This is probably because they feel the president is likely to back them.

Kumaratunga, who took over the media, defense and interior ministries from Wickremesinghe`s government in November 2003, dissolved the UNP government on February 7,2004, appointing one of her confidantes and SLFP strongman, Lakshman Kadirgamar, as media minister.

Before November last year, the Wickremesinghe government was accused of using the state media for propaganda after sweeping into power in December 2001. Kumaratunga cited this as one of the reasons for taking over the ministry.  

Ironically though, a recent study by independent media monitoring body, Freedom Polls Watch (FPW), shows the private media is no better than its state counterpart. According to the survey, almost all private radio and TV stations are biased in favour of the UNP.

For instance, between February 9 and March 9, the pro-UNP Sirasa TV devoted 41 minutes of its daily 7 pm news bulletin to UNP news, leaving only 19 minutes for news related to the SLFP-led alliance.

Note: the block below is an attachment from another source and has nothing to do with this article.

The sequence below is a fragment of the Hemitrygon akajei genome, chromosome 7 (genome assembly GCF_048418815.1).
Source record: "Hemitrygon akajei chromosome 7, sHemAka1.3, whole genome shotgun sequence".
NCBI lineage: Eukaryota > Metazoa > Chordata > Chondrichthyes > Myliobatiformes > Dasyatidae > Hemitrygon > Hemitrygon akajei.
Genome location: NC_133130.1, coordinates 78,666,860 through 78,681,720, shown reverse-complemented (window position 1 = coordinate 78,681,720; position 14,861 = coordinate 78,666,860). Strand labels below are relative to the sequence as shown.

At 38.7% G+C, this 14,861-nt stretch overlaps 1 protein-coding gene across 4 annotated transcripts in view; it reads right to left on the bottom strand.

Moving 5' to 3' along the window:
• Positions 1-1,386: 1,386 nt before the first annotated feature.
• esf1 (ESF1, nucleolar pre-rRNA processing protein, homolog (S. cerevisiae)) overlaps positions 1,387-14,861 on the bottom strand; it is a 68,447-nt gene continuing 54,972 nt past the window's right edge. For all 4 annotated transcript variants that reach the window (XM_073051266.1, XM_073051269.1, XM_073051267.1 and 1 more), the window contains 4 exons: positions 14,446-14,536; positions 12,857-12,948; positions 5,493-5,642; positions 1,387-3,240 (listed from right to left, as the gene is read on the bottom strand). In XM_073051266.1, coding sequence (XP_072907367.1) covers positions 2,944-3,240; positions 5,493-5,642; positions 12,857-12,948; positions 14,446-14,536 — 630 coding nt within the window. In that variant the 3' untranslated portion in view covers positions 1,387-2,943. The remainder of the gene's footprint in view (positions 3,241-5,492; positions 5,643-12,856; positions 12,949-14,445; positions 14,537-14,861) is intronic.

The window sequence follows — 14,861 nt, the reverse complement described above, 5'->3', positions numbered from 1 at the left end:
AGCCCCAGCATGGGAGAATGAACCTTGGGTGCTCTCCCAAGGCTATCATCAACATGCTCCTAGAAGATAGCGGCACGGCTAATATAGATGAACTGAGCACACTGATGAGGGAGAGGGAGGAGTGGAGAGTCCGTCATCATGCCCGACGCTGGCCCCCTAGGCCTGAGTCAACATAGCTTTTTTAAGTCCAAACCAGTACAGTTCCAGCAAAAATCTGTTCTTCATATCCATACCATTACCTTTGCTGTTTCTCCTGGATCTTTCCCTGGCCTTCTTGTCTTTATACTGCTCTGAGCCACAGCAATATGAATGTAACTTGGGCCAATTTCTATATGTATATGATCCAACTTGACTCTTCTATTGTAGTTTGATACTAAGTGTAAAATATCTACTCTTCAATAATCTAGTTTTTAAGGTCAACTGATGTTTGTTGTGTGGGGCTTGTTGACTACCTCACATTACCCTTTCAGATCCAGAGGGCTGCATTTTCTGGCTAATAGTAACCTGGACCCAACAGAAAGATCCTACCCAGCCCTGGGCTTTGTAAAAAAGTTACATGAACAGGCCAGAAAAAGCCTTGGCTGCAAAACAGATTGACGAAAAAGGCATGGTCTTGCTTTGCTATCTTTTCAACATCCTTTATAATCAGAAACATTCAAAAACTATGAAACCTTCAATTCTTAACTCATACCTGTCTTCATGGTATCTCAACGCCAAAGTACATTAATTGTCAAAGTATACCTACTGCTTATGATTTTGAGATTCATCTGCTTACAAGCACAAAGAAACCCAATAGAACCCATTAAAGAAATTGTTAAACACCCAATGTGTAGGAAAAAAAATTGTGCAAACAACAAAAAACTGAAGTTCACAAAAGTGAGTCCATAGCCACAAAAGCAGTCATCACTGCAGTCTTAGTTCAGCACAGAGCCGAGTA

Similarly, the TNL television owned by Wickremesinghe`s brother gave only 14 minutes to news on the SLFP-led alliance in its 6.55 pm daily news bulletin. On the other hand, the UNP got 44 minutes of prime time news.  

Even the comparitively independent TV channel, Swarnavahini, accorded 61 minutes of its popular 8 pm daily news bulletin "Live at Eight" to the UNP as compared to 32 minutes to the SLFP led-alliance.  

Remarks the convener of FPW President`s counsel M.M. Zuhair, "Everybody is preoccupied with allegations against the state media, while almost all private media institutions maintain a strong UNP bias."  

Agrees Kumaratunga`s media director Janadasa Peiris, "The concept of monitoring state media during elections was first introduced in 1960 when there were no private broadcasting or TV stations. But now we have several private electronic media institutions which do whatever they want. " He recommends that, "The solution is to give the state media the same freedom."  

As political parties and guerrillas battle it out, the media seems caught in the crossfire with no escape route visible.